CoreChem:Hydration of Ions
The resolution of this apparent paradox lies in the interactions between ions and the molecules of water or other polar solvents. The negative (oxygen) side of a dipolar water molecule attracts and is attracted by any positive ion in solution. Because of this ion-dipole force, water molecules cluster around positive ions, as shown in Figure 1a. Similarly, the positive (hydrogen) ends of water molecules are attracted to negative ions. This process, in which either a positive or a negative ion attracts water molecules to its immediate vicinity, is called hydration.
When water molecules move closer to ions under the influence of their mutual attraction, there is a net lowering of the potential energy of the microscopic particles. This counteracts the increase in potential energy which occurs when ions are separated from a crystal lattice against their attractions for other ions.
Thus the process of dissolving an ionic solid may be divided into the two hypothetical steps shown in Fig. 2. First, the crystalline salt is separated into gaseous ions. The heat energy absorbed when the ions are separated this way is called the lattice enthalpy (or sometimes the lattice energy). Next, the separate ions are placed in solution; that is, water molecules are permitted to surround the ions. The enthalpy change for this process is called the hydration enthalpy.
|Task: This image should be re-done, according to the corrections for 2nd ed. Jshorb 01:09, 4 September 2009 (UTC) ( John Moore )|
Since there is a lowering of the potential energy of the ions and water molecules, heat energy is given off and hydration enthalpies are invariably negative.
The heat energy absorbed when a solute dissolves (at a pressure of 1.00 atm) is called the enthalpy of solution. It can be calculated using Hess' law, provided the lattice enthalpy and hydration enthalpy are known.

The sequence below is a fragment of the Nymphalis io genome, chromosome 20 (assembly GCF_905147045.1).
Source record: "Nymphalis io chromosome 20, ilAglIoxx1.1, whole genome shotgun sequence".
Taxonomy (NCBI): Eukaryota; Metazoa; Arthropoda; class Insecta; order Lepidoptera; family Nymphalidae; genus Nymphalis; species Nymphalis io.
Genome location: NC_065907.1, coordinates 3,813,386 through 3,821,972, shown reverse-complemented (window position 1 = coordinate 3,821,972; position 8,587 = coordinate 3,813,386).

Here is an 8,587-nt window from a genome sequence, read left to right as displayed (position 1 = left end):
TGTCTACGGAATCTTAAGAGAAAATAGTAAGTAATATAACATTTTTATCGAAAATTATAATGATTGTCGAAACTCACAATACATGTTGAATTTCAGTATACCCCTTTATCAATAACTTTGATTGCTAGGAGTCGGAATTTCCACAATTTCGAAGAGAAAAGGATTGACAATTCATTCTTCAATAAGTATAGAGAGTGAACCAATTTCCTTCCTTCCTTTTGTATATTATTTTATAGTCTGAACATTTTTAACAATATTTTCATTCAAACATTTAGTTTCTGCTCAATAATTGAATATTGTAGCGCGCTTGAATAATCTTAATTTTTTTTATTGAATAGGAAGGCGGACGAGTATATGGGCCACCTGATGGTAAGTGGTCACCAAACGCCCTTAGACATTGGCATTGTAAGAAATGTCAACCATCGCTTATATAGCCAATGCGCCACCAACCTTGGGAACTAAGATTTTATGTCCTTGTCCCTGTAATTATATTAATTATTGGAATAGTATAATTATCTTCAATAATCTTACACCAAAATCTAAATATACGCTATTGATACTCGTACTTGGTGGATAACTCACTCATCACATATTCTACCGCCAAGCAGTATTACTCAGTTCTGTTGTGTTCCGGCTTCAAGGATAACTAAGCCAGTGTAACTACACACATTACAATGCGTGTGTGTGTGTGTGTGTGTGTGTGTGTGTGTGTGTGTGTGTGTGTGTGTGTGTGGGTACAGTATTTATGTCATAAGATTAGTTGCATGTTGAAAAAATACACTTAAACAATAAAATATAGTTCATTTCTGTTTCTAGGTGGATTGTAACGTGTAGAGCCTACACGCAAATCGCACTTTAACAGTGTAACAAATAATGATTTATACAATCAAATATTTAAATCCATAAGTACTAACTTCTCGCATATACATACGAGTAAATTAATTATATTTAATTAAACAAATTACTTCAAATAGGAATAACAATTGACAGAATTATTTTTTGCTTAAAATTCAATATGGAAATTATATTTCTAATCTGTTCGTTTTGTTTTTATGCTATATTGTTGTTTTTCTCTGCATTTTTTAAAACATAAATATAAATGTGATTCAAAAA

EXAMPLE 1 Using data given in Fig. 2, calculate the enthalpy of solution for NaCl(s).
Solution According to the figure, the lattice enthalpy is 773 kJ mol–1. The hydration enthalpy is – 769 kJ mol–1. Thus we can write the thermo-chemical equations
NaCl(s) → Na+(g) + Cl–(g) ΔHl = 773 kJ mol–1
Na+(g) + Cl–(g) → Na+(aq) + Cl–(aq) ΔHh = –769 kJ mol–1
NaCl(s) → Na+(aq) + Cl–(aq) ΔHs = ΔHl + ΔHh
ΔHs = (773 – 769) kJ mol–1 = +4 kJ mol–1
When NaCl(s) dissolves, 773 kJ is required to pull apart a mole of Na+ ions from a mole of Cl– ions, but almost all of this requirement is provided by the 769 kJ released when the mole of Na+ and the mole of Cl– becomes surrounded by water dipoles. Only 4 kJ of heat energy is absorbed from the surroundings when a mole of NaCl(s) dissolves. You can verify the small size of this enthalpy change by putting a few grains of salt on your moist tongue. The quantity of heat energy absorbed as the salt dissolves is so small that you will feel no cooling, even though your tongue is quite a sensitive indicator of temperature changes.
Few molecules are both small enough and polar to cluster around positive and negative ions in solution as water does. Consequently water is one of the few liquids which readily dissolves many ionic solids. Hydration of Na+, Cl– and other ions in aqueous solution prevents them from attracting each other into a crystal lattice and precipitating.